With the opening of X-Men Origins: Wolverine last weekend, the summer movie season officially kicked off, and I won't lie to you, it's my favorite time of the year... cinematically speaking.
I'm a child of the '80s (my formative years, anyway), and let's be honest, my preference of film is one of spectacle. This weekend I get Star Trek, and a couple weekends from now, Terminator Salvation. The latter I particularly can't wait for as it looks like the first legitimate (in terms of quality) sequel to The Terminator and T2.
Wolverine was the character that got me back into comics. It was spring break of my ninth grade year. It was raining, so my buddy James and I spent most of the day in his room, him playing the guitar, me reading his brother's massive collection of X-Men comics.
The issue's cover showed Wolverine being taken over by the Brood. He's on his knees, arms down, palms up, with his claws extended, his mouth full of long, razor-sharp teeth. If I remember correctly, the cover was drawn by Marc Silvestri, and it's still my favorite depiction of the character by any of the by this point hundreds of comic artists who've drawn him.
My second favorite depiction of him was in the mini-series Meltdown. The art was done in watercolor and inkwash, and Wolverine was drawn as a short, wife-beater clad, jester-haired, ruddy faced drunk, which is pretty much what he is.
I mean, I know Hugh Jackman is six-foot-two, but in the comics, Wolverine is about a foot shorter than that and extraordinarily ill-tempered. Still, I wasn't completely put off by Jackman's portrayal of the character in the first two X-men films. My gripe about Wolverine in the movies comes from how much they sanitized him.
Wolverine in the comics has lived a long, long time. He's at least 150 years old or older. He's lived as a samurai, trained as a spy. He's complicated.
And, historically, he's always had the memory loss, so his origin was something of a mystery. Marvel did the definitive Origin story on him a few years back, and to say it was less interesting than anything we could've imagined is an understatement.
Still, there are a plethora of Wolverine stories in Marvel's catalog, and any number of them would make for a good Wolverine movie. His origin... not so much.
Basically, Fox made a misstep from the go with this movie and then just kept making them.
It's more or less what I expected after watching X-men 3, which was (here's where I'd drop an f-bomb) awful.
At least when Bryan Singer was at the helm of the franchise, the effects were handled well and there was some small attempt to keep the cores of the characters and the comics' established relationships.
The third film threw all that out the window, killing off Cyclops early and going into whatever nonsensical mutant apocalypse thing they had. I barely remember it. I watched it once, wrote it off for what it was and moved on. The first two films, while not perfect, are at least a good time to watch.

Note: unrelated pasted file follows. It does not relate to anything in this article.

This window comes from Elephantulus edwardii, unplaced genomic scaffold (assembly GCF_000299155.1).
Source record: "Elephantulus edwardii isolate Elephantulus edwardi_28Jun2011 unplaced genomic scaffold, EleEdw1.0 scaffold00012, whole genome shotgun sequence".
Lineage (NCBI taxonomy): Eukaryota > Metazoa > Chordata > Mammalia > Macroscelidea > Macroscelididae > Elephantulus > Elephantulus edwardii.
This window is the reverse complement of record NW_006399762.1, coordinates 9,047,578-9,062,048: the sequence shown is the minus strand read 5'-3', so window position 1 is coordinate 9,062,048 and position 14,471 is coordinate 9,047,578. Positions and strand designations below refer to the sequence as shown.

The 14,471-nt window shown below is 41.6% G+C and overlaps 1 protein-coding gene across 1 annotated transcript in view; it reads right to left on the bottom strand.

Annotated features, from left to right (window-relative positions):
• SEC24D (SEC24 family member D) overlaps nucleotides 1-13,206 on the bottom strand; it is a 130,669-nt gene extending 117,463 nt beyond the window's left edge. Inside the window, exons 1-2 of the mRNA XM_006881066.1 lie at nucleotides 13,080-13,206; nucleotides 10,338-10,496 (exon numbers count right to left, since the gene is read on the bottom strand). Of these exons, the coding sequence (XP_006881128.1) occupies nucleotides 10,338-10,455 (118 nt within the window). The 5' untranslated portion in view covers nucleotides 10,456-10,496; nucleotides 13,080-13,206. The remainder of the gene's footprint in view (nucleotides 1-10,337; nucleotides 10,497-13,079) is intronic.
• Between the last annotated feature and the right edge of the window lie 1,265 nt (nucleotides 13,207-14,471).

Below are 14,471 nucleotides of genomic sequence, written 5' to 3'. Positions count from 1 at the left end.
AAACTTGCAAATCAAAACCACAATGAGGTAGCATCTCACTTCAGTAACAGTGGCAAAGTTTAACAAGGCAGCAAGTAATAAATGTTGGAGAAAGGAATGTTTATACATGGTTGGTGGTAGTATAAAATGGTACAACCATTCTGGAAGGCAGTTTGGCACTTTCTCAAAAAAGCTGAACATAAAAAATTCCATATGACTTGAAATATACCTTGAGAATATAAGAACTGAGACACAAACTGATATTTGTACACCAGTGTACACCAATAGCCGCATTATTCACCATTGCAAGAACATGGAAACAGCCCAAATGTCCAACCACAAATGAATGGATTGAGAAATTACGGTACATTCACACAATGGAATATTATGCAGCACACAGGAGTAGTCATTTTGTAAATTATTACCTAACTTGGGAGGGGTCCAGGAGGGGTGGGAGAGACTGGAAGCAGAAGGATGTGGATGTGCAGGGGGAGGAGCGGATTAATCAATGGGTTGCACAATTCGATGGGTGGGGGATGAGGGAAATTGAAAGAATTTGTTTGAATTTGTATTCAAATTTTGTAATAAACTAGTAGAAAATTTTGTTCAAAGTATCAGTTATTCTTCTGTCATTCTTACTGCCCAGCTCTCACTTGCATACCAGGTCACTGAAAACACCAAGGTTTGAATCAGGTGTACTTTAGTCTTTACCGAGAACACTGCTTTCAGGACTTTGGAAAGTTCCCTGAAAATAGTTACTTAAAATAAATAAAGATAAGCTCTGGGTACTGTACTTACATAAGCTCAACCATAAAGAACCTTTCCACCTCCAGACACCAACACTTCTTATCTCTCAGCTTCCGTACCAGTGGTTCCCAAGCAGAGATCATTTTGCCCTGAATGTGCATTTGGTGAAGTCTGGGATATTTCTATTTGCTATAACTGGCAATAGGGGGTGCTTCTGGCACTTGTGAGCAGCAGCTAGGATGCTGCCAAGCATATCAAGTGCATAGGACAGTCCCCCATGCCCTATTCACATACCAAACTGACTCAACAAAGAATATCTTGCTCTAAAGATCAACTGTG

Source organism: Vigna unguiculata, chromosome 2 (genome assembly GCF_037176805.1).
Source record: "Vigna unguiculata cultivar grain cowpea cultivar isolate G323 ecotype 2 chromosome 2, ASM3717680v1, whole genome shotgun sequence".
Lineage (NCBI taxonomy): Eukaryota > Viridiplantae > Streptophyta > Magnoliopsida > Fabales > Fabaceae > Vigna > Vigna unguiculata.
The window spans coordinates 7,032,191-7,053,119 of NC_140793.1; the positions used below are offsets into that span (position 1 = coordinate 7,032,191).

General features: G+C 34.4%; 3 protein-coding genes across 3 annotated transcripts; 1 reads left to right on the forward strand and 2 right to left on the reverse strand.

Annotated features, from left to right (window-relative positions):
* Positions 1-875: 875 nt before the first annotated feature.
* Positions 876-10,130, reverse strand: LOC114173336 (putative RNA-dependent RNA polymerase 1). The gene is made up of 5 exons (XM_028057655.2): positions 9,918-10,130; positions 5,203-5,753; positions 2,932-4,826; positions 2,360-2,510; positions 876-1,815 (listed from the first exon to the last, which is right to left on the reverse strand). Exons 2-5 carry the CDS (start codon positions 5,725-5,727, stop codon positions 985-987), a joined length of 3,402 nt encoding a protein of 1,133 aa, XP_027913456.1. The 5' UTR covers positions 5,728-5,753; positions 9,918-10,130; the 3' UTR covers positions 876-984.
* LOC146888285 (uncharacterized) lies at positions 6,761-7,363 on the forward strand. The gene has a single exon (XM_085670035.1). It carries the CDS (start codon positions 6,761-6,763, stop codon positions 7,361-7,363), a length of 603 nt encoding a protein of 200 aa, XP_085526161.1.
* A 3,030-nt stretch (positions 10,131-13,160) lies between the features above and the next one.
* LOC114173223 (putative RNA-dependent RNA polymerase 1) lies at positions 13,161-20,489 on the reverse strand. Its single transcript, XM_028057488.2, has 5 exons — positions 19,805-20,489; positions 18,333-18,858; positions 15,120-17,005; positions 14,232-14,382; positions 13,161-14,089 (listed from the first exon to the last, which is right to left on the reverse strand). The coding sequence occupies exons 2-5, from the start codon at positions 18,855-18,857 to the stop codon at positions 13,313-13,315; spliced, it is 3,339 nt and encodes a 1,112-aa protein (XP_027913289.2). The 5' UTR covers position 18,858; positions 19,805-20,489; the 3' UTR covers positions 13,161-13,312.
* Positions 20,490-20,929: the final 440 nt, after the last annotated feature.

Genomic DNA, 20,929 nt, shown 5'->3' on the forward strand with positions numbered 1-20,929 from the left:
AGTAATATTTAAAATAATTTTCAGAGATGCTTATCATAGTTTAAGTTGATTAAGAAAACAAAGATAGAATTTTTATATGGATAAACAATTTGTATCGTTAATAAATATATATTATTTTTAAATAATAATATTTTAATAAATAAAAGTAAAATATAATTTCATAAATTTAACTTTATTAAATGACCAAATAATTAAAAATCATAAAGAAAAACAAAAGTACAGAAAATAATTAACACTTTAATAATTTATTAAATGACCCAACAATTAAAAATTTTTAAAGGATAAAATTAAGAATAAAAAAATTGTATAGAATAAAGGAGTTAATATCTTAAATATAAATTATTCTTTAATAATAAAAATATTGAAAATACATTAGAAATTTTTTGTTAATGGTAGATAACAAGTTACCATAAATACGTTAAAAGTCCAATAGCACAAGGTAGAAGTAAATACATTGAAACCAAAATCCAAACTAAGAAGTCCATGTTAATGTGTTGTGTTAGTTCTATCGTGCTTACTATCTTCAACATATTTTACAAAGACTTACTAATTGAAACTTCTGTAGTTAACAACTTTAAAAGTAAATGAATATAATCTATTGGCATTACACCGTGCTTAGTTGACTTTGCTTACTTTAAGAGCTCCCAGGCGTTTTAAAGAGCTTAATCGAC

X-men Origins: Wolverine comes in somewhere behind the third one. There's so much wrong with it that I don't even know where to start.
The film opens with a young James Howlett sick in bed and being watched over by a boy named Victor. There's a commotion downstairs and then a gunshot. James rushes to find his father has been shot. In that moment of anguish, he's overcome by anger. Bone claws shoot from his hands and he attacks his father's murderer. It's only as the man is dying does James learn that the man he's just killed is his real father.
That, in a nutshell, is Wolverine's movie origin.
What follows is a hackneyed account of how Wolverine got the metal in his bones and how he lost his memory. Those two things are vital to who Wolverine is, in the comics and the movies.
The film carries on from that vignette to a montage of James (Hugh Jackman) and Victor (Liev Schreiber), who we now know are brothers, fighting in one war after another up until Vietnam, at which point they're conscripted into a top secret unit called Weapon X.
The brothers grow apart, mainly on account of Victor's becoming a sociopath. James leaves the unit, moves to the Canadian Rockies, finds a girlfriend and sets about living happily ever after.
Then Victor shows up and kills said girlfriend. James, in a fit of rage, goes back to the Weapon X program and lets them fill him full of metal so that he can better kill Victor the next time he sees him. General Stryker wants James to embrace his "animal side," and become the super badass no-conscience killer.
That's pretty much the "plot."
They keep talking about how Wolverine is supposed to embrace his animal side, but there's no precedent for it. It's as though just because he has claws in his arms we're supposed to take the fact that he has animal-like tendencies for granted. Again, this is a well-established nuance of the character in the comics, but in the films, it's largely ignored or glossed over. Here, he's just a dude who has claws and metal bones.